Complement inhibitors from scabies mites promote streptococcal growth - A novel mechanism in infected epidermis?

Mika, Angela, Reynolds, Simone L., Pickering, Darren, McMillan, David, Sriprakash, Kadaba S., Kemp, David J. and Fischer, Katja (2012) Complement inhibitors from scabies mites promote streptococcal growth - A novel mechanism in infected epidermis?. Plos Neglected Tropical Diseases, 6 7: e1563.1-e1563.7. doi:10.1371/journal.pntd.0001563


Author Mika, Angela
Reynolds, Simone L.
Pickering, Darren
McMillan, David
Sriprakash, Kadaba S.
Kemp, David J.
Fischer, Katja
Title Complement inhibitors from scabies mites promote streptococcal growth - A novel mechanism in infected epidermis?
Journal name Plos Neglected Tropical Diseases   Check publisher's open access policy
ISSN 1935-2735
Publication date 2012-07
Sub-type Article (original research)
DOI 10.1371/journal.pntd.0001563
Open Access Status DOI
Volume 6
Issue 7
Start page e1563.1
End page e1563.7
Total pages 7
Place of publication San Francisco, CA, United States
Publisher Public Library of Science
Collection year 2013
Language eng
Formatted abstract
Background: Scabies is highly prevalent in socially disadvantaged communities such as indigenous populations and in
developing countries. Generalized itching causes discomfort to the patient; however, serious complications can occur as a
result of secondary bacterial pyoderma, commonly caused by Streptococcus pyogenes (GAS) or Staphylococcus aureus. In the
tropics, skin damage due to scabies mite infestations has been postulated to be an important link in the pathogenesis of
disease associated with acute rheumatic fever and heart disease, poststreptococcal glomerulonephritis and systemic sepsis.
Treatment of scabies decreases the prevalence of infections by bacteria. This study aims to identify the molecular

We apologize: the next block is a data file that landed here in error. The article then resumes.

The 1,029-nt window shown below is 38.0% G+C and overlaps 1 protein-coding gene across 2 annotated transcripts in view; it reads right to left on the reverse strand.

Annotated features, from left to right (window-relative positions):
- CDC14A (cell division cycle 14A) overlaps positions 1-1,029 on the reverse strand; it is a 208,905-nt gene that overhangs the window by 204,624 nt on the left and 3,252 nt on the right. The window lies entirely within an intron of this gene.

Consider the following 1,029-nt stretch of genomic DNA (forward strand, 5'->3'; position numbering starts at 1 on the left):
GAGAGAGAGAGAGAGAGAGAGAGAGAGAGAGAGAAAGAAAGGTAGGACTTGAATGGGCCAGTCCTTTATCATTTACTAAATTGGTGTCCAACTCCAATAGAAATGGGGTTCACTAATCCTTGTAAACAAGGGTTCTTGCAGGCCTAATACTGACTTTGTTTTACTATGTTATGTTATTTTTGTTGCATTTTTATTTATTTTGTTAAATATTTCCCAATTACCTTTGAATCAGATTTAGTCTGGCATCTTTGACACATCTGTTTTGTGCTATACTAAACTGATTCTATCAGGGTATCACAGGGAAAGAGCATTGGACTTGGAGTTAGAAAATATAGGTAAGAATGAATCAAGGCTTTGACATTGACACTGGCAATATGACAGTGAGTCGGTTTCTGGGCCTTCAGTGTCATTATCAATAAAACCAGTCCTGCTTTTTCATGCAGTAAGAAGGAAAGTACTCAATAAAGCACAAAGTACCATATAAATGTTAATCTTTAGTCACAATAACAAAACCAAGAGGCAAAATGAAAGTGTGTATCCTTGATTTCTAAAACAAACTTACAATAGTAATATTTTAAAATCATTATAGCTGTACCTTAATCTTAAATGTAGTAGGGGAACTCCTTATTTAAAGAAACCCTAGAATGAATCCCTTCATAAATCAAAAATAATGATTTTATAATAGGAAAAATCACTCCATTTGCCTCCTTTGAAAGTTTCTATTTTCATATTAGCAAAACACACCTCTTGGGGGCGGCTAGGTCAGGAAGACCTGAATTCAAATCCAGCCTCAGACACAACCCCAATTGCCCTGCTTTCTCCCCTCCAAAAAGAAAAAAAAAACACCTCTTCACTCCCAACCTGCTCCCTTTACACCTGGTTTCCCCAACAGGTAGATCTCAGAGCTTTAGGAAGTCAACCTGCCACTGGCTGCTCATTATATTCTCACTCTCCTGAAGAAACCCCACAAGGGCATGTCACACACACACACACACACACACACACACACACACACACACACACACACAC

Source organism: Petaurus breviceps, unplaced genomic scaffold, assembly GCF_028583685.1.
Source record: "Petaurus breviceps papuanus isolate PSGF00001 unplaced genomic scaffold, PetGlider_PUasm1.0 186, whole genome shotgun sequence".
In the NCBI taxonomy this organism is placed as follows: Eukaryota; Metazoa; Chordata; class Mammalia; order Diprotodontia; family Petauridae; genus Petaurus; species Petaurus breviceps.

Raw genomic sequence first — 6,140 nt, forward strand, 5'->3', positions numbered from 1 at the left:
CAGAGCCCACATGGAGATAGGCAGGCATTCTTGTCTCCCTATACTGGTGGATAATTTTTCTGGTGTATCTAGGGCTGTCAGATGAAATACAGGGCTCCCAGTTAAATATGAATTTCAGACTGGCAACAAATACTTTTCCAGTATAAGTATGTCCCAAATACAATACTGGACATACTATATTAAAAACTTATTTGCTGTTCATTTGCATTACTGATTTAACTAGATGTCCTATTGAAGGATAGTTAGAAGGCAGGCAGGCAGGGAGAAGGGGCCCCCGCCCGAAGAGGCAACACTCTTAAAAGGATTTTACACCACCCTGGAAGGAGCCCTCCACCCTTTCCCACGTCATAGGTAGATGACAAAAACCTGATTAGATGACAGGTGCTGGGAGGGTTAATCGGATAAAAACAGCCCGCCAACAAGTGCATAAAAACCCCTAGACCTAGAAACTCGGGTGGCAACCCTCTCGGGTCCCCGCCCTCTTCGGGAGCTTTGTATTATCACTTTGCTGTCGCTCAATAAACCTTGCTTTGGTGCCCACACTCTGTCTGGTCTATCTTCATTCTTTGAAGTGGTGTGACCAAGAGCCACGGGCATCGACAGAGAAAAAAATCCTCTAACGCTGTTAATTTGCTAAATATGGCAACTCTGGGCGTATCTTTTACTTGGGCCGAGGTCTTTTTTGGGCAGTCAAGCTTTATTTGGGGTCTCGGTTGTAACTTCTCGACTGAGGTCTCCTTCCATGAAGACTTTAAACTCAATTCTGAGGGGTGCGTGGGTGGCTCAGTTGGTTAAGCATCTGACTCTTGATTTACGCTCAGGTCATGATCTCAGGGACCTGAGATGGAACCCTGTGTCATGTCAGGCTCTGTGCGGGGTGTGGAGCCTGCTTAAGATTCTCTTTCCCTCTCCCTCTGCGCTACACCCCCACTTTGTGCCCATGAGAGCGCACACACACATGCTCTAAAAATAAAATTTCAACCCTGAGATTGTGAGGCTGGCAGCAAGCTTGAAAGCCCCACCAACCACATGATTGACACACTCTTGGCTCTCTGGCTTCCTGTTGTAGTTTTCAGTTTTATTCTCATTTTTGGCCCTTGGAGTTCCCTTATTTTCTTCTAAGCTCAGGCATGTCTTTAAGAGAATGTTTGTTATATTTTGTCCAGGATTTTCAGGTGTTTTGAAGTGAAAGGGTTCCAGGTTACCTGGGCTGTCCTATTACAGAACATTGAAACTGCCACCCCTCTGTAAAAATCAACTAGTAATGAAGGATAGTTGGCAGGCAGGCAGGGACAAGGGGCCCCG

mechanisms underlying the link between scabies and GAS infections.
Methodology/Principal Findings: GAS bacteria were pre-incubated with blood containing active complement, phagocytes
and antibodies against the bacteria, and subsequently tested for viability by plate counts. Initial experiments were done
with serum from an individual previously exposed to GAS with naturally acquired anti-GAS antibodies. The protocol was
optimized for large-scale testing of low-opsonic whole blood from non-exposed human donors by supplementing with a
standard dose of heat inactivated human sera previously exposed to GAS. This allowed an extension of the dataset to two
additional donors and four proteins tested at a range of concentrations. Shown first is the effect of scabies mite
complement inhibitors on human complement using ELISA-based complement activation assays. Six purified recombinant
mite proteins tested at a concentration of 50 mg/ml blocked all three complement activation pathways. Further we
demonstrate in human whole blood assays that each of four scabies mite complement inhibitors tested increased GAS
survival rates by 2–15 fold.
Conclusions/Significance: We propose that local complement inhibition plays an important role in the development of
pyoderma in scabies infested skin. This molecular link between scabies and bacterial infections may provide new avenues to
develop alternative treatment options against this neglected disease.
Keyword Serine-protease paralogues
Sarcoptes-scabiei
Innate immunity
Children
Q-Index Code C1
Q-Index Status Confirmed Code
Institutional Status UQ

Document type: Journal Article
Sub-type: Article (original research)
Collections: Official 2013 Collection
School of Veterinary Science Publications
 
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